UK portfolio managers reported a £10,000 increase in salary over the past year, with wages rising from £57,500 to £67,500, according to data from the Association of Project Managers (APM).
The organisation’s latest annual Salary and Market Trends Survey shows the average salary for a UK project professional in 2021 is £47,500, compared an economy-wide £31,461.
The average salary for the profession has remained unchanged for the past year. The APM said this bears testament to a “strong and resilient profession” in the face of Brexit and the Covid-19 pandemic.
According to the figures, programme managers saw their value increase, with average salaries rising from £57,500 to £62,500. Project planners reported an uplift of £10,000, reaching £47,500, while consultants held steady at £57,500 on average.
Heads of projects/programmes (£72,500), assistant project managers (£32,500) and senior project managers (£57,500), project engineers (£42,500) and project directors (£82,500) saw no change.
The YouGov research covered 2,626 project professionals across the UK, drawing insights including salary, job satisfaction, future trends, diversity and gender.
Energy remains the most lucrative sector for project professionals, with other sectors to see a significant increases including financial services and consultancy, business and professional services, local government, telecoms, and the health sector.
In other insights from the study, job satisfaction remains high across the project profession, despite challenges presented by recent events.
In total, 83% of project professionals report feeling satisfied with their role, and the proportion of those feeling very satisfied has risen from 24% to 28%.
Debbie Dore, chief executive of APM, said: “Our latest salary survey findings provide an interesting snapshot from across the profession, demonstrating that despite the significant impact of the global pandemic, project management salary levels across a range of sectors continue to rise, providing financial stability, and offering high levels of job satisfaction.
Average Salaries by Sector:
|Energy and Utilities||£60,000||£52,500|
|Retail and wholesale||£52,500||£47,500|
|Transport and logistics||£47,500||£47,500|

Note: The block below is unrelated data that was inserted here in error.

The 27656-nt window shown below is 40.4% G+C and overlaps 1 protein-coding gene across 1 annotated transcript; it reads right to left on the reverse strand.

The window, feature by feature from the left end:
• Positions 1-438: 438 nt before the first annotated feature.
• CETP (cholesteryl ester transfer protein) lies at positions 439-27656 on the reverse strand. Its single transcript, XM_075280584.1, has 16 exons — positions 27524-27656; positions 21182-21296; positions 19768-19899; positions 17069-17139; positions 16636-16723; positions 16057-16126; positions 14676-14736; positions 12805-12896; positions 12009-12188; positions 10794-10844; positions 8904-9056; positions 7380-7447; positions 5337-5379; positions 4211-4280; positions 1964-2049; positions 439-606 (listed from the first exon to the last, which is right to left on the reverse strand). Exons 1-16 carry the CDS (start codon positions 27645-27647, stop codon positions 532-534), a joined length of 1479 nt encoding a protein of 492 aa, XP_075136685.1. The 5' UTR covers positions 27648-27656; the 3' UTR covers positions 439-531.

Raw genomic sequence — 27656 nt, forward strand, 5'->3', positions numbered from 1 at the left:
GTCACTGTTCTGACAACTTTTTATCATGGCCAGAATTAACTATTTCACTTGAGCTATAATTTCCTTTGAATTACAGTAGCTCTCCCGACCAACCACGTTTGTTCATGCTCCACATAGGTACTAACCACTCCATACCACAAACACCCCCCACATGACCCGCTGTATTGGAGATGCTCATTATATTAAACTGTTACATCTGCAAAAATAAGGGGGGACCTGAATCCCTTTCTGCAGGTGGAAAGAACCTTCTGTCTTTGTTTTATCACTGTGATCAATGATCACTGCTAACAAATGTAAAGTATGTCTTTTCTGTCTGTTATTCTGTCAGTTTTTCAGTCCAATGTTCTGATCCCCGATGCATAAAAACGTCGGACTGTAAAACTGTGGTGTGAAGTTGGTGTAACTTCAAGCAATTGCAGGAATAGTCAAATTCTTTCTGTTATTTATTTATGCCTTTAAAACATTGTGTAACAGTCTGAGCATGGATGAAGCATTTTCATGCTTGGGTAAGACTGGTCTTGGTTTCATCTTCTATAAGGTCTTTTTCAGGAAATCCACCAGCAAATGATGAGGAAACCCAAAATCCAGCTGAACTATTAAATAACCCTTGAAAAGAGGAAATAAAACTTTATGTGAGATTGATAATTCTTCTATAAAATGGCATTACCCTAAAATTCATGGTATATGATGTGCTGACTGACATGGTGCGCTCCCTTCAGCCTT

Of project management professionals in full employment, the majority of respondents (85%) said employment status did not change as a result of the pandemic.
In total, 6% were placed on furlough and then returned to normal working hours, while 2% worked reduced hours. A minority (2%) were made redundant but have since found alternative employment.
Among contract workers, 70% said work continued as normal but 10% reported their contract was altered and 9% had it cancelled, but since secured new employment.
A turbulent and challenging past twelve months has seen general optimism within the profession take a hit in terms of the supply of jobs, organisation growth and the economy.
The survey shows that 70% of those who found themselves unemployed after the start of the pandemic say the virus was either to some extent or completely responsible.
The impact of the pandemic across the profession is also reflected in the number of professionals who consider it to be the key challenge facing the project profession for the next five years.
Other significant hurdles include the impact of Brexit, developing skills and the talent pipeline for future work, and developing more innovative and digital services, said the APM.
But a majority of respondents said short-term difficulties would be overcome by a combination of long-term planning, investment in innovation and the application of core skills. Most also feel that the profession is well positioned to make a positive impact in the future by demonstrating leadership, both within projects and beyond.
To download a full copy of APM’s Salary and Market Trends Survey visit www.apm.org.uk/salary-survey-2021/